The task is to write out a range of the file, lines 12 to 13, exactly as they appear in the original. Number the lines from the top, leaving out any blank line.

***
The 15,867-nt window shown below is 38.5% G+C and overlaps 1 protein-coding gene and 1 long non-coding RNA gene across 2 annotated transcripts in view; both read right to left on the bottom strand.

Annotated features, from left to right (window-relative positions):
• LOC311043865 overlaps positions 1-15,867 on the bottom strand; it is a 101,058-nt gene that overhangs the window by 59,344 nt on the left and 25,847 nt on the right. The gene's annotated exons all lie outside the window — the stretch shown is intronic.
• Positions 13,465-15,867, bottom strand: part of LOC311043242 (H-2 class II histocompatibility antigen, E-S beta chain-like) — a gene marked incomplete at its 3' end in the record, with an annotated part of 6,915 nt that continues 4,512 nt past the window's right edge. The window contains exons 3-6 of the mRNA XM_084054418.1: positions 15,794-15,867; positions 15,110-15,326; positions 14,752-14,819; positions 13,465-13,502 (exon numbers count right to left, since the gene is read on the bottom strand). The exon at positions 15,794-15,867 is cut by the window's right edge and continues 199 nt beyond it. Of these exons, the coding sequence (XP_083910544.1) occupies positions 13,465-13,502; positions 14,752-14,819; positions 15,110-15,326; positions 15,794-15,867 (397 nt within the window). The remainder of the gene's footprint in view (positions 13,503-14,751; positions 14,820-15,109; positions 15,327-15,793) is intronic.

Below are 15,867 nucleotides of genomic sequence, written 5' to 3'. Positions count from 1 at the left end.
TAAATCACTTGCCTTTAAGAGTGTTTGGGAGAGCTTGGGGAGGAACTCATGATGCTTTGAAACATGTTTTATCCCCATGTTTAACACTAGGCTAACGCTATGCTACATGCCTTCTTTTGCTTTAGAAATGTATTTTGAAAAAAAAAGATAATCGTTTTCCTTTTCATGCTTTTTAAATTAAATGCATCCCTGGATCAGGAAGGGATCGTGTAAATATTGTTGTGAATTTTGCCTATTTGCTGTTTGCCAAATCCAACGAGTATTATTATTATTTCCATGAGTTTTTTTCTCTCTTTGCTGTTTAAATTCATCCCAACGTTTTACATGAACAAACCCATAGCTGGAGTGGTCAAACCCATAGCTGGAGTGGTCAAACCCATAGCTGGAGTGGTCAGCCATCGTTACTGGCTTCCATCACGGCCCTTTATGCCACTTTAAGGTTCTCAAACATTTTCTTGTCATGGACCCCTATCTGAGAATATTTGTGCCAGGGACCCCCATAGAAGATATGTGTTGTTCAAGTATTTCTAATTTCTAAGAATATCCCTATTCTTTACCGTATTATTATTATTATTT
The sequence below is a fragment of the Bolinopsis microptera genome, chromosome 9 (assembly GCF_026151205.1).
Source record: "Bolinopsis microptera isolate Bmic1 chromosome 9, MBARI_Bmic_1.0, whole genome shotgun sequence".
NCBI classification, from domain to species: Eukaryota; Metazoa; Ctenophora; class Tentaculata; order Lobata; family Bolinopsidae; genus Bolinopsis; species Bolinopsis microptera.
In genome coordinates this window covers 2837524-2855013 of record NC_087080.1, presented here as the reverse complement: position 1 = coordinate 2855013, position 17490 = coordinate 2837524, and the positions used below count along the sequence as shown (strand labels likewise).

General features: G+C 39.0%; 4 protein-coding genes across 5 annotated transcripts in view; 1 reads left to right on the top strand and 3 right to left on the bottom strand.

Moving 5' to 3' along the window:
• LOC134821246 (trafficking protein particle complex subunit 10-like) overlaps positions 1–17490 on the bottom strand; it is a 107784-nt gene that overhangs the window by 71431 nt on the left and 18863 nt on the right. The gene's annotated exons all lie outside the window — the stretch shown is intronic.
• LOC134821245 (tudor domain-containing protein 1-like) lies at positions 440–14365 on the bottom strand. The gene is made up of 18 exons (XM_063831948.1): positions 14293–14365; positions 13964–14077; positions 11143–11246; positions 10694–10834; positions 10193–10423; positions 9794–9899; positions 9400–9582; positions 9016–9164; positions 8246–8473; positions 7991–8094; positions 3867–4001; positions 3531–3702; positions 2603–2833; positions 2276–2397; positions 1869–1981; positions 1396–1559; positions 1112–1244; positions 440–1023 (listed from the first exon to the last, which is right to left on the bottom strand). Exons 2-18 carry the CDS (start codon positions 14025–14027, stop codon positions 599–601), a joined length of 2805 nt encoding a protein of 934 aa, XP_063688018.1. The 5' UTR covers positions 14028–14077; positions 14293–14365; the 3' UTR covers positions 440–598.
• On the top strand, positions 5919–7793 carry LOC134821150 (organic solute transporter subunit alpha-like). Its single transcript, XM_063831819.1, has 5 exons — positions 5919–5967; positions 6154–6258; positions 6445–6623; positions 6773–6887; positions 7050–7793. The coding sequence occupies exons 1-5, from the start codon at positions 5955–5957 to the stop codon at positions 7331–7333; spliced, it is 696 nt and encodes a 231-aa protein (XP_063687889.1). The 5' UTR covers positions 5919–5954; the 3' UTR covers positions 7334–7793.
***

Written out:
Moving 5' to 3' along the window:
• LOC134821246 (trafficking protein particle complex subunit 10-like) overlaps positions 1–17490 on the bottom strand; it is a 107784-nt gene that overhangs the window by 71431 nt on the left and 18863 nt on the right. The gene's annotated exons all lie outside the window — the stretch shown is intronic.